A Series of Unfortunate Events: The Musical – “Be Our Guest”

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Before things get too awkward, Miranda Caliban shows up to let everyone know that lunch is ready which is ceviche. What’s that? Well, it’s a raw seafood dish from South America. Since the Baudelaires haven’t eaten anything for awhile, they dig in with their sporks (since knives and forks can be used as weapons according to Ishmael). By the way, they eat ceviche for lunch every day along with seaweed salad for breakfast and onion soup with wild grass for dinner. Oh, and they don’t use spices on their food either so it’s pretty bland. Because Ishmael doesn’t believe in spices so any washed up are taken up to the arboretum. As Miranda and Ishmael toast the Baudelaires with their coconut cordial, Friday lets the kids know she wants them to stay forever. The children aren’t so sure due to Ishmael’s authoritarian demagoguery as well as his bullying and manipulating the other castaways to do what he wants.

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For the song, I went with “Be Our Guest” from Beauty and the Beast. In the original version Belle spends her first meal at the Beast’s castle with magical inanimate objects bringing her a lavish dinner and a show. Of course, the Baudelaires don’t enjoy a meal that’s nearly as magical as that one. Yet, at least they’re not in hostage situation to a guy who intends to date them. Though they really don’t have anywhere else to go and the islanders seem to be happy with them. But that’s why I’d use that song as a parody.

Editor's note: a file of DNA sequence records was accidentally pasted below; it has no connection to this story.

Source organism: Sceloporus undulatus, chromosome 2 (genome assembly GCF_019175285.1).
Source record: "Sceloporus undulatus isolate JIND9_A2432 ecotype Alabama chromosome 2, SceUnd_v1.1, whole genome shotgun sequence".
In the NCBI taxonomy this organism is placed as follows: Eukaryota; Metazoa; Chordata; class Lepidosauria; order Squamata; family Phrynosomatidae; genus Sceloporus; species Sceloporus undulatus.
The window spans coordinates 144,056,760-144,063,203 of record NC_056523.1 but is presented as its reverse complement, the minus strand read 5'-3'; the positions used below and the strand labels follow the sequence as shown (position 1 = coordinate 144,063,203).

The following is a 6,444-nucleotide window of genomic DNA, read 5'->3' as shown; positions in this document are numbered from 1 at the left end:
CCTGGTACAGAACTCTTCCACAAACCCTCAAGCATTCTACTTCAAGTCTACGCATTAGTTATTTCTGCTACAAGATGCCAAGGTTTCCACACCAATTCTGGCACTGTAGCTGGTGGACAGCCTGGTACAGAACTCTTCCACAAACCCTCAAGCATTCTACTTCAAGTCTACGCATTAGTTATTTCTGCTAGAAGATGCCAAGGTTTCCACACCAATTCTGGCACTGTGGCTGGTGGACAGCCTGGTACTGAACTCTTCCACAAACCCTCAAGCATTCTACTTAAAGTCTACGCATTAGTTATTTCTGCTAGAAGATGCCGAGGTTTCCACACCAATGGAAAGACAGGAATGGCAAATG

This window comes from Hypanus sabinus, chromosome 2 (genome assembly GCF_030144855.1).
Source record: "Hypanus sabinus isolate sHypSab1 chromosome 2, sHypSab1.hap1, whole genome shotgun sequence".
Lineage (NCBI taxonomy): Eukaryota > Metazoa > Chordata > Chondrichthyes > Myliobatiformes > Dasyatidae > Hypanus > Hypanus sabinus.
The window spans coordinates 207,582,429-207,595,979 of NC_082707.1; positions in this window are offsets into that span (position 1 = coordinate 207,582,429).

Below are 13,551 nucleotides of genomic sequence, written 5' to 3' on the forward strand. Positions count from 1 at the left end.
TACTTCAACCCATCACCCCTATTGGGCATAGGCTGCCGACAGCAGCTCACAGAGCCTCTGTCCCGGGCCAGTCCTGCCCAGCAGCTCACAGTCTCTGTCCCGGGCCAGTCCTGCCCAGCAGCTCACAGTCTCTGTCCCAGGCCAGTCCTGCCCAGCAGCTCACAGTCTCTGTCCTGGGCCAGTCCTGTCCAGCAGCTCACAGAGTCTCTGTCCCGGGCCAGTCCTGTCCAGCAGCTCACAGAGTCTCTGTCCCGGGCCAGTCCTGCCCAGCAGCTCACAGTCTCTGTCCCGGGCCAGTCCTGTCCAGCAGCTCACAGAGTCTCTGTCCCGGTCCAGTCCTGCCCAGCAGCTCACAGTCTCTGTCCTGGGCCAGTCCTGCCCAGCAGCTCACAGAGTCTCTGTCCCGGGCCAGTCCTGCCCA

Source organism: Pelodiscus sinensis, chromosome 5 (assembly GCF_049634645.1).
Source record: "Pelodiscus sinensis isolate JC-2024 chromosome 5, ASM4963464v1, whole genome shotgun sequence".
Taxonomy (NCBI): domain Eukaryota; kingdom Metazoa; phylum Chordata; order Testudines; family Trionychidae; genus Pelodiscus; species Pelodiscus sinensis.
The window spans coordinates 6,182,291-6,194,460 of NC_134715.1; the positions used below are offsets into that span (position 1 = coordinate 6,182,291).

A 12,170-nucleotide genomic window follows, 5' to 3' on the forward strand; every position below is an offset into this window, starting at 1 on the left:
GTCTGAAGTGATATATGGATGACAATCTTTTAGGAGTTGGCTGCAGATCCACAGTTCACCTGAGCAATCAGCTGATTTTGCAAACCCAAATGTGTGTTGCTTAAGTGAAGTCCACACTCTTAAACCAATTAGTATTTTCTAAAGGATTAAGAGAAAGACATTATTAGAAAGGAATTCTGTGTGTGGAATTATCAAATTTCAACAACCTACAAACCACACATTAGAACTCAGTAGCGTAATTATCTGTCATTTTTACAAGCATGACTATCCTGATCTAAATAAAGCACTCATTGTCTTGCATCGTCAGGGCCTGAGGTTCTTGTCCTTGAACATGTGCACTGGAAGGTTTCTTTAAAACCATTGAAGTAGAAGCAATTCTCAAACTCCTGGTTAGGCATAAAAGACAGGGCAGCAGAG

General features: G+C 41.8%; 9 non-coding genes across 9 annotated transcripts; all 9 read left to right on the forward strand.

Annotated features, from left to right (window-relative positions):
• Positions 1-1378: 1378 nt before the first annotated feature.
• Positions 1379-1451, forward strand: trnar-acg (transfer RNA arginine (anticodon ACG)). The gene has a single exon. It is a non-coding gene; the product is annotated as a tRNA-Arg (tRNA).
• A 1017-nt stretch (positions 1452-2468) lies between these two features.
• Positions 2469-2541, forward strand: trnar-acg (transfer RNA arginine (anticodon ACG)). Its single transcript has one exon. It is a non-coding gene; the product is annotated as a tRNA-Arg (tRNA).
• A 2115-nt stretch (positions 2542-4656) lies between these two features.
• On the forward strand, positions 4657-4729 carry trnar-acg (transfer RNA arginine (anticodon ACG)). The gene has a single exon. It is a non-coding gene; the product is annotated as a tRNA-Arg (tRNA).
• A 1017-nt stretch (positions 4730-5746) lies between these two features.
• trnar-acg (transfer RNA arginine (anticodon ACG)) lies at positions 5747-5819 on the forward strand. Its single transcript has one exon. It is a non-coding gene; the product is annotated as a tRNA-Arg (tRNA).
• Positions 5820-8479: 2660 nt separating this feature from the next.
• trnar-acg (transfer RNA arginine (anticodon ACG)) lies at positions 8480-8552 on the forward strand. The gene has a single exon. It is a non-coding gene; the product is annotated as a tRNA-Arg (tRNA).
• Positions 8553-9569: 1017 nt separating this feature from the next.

“Be Our Guest” (ASOUE Version)

Miranda:
Ma Cherie Baudelaires, it is with deepest pride
And greatest pleasure that we welcome you today
And now we invite you to relax, let us pull up a
chair as the dining room proudly presents – your luncheon!

Be our guest!
Be our guest!
Put our service to the test
Tie your napkin ’round your neck, children
And we provide the rest
Here’s your sporks
Just ceviche
Why, it’s all because of Ish
Try the grey stuff
It’s delicious!
You don’t believe me? Well, it’s fishes
Don’t have much
It’s all bland
On this island, eat what you can
While the dishes here are always second best